What are spices?
Spices are the berries, barks, buds, roots and aromatic seeds that are harvested for use in cooking, pharmaceutical and cosmetic use.
What about leaves versus flowers? The leaves of the coriander plant would be considered an “herb,” but when we use coriander seed, we say we are using a spice. Even the tiny filaments of saffron are referred to as a spice. Saffron is the stigma, which is hand-plucked from a small mauve crocus (Crocus sativus) and is native to Southeast Asia.
Where do spices come from?
Spices are grown in tropical regions around the globe, with some thriving in the cool misty mountainside and valleys. The majority of spices around the world are still harvested in the way they have been for centuries, by hand.
Flavor and Fragrance of Spices
Nature plays a pivotal role in the texture, taste, flavor, and aroma of spices. Interesting and varied flavors in spices are held in volatile oils that naturally occur in the spices. An example is a vanilla, which is a green tasteless bean that grows on a tropical climbing orchid. It is only after drying and curing that an enzyme reaction takes place that brings us the vanilla flavor and fragrance. Similarly, peppercorns are harvested green, and an enzyme reaction that occurs upon drying turns them black and creates the pepper flavor we all know so well.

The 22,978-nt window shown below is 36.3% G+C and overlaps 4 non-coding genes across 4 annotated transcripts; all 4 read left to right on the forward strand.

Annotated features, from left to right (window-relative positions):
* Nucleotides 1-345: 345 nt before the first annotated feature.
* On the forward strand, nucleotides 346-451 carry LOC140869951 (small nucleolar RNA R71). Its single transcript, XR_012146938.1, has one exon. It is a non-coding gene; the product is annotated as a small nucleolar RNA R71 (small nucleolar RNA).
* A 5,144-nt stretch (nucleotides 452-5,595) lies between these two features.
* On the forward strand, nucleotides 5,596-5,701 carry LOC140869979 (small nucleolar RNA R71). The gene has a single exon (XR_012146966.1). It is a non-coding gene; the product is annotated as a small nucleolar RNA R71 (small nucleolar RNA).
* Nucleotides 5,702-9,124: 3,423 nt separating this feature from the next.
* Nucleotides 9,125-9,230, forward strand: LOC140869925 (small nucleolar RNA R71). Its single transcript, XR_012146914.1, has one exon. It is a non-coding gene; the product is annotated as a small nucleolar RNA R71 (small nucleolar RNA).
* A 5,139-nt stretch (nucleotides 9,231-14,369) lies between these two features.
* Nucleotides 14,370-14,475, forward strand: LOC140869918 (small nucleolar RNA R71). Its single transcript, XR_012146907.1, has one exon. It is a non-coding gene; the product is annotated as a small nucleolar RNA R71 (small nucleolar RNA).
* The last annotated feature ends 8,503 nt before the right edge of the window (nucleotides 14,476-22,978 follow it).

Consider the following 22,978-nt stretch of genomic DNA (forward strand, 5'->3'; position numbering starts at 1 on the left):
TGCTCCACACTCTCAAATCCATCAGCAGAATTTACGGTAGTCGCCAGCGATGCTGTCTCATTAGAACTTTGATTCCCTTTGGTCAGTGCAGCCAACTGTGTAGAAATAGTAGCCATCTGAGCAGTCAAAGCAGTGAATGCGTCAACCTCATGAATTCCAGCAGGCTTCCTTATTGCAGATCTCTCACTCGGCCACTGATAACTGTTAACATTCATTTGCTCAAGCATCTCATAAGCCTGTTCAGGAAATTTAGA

Nirmala harvesting Cinnamon with her machete in hand...
Which Is Better?
Whole or Ground Spices
Unlike herbs, which come from the leaves of plants, highly aromatic spices are derived from the roots, seeds, bark or fruit of various plants.
Whole and ground spices are often used for different applications. While the convenience of buying ground spices can’t be beaten, we recommend purchasing whole spices whenever possible and grinding them yourself; you’ll get a superior flavor, and the spices themselves will last longer.
Spice shelf life depends on the spice and whether it’s whole or ground.
Generally, all spices will lose flavor and color over time. Whole spices can last up to two years, while ground spices lose their fragrance and potency within a year.
Caring for Spices
All of our spices are kept in our signature handsome tin. Keep your spices tightly sealed in a cool, dark place. Spices are sensitive to light, heat, and moisture, so make sure to keep them stowed away in a drawer or cupboard far away from the stove and sunlight. Be sure to measure spices with dry spoons, and always close containers tightly after use.
Old whole spices can be used to make teas.
Toasting & Roasting
Toasting whole spices lend a deep, earthy quality to each. Try the technique at the beginning of a recipe, with spices such as
fennel seeds and coriander to add character to a dish.
Dry roasting is a technique where the whole spices are heated in a dry skillet until fragrant.
Never fry ground spices in hot oil, as they will burn faster and turn bitter.
Tips and Techniques for spices.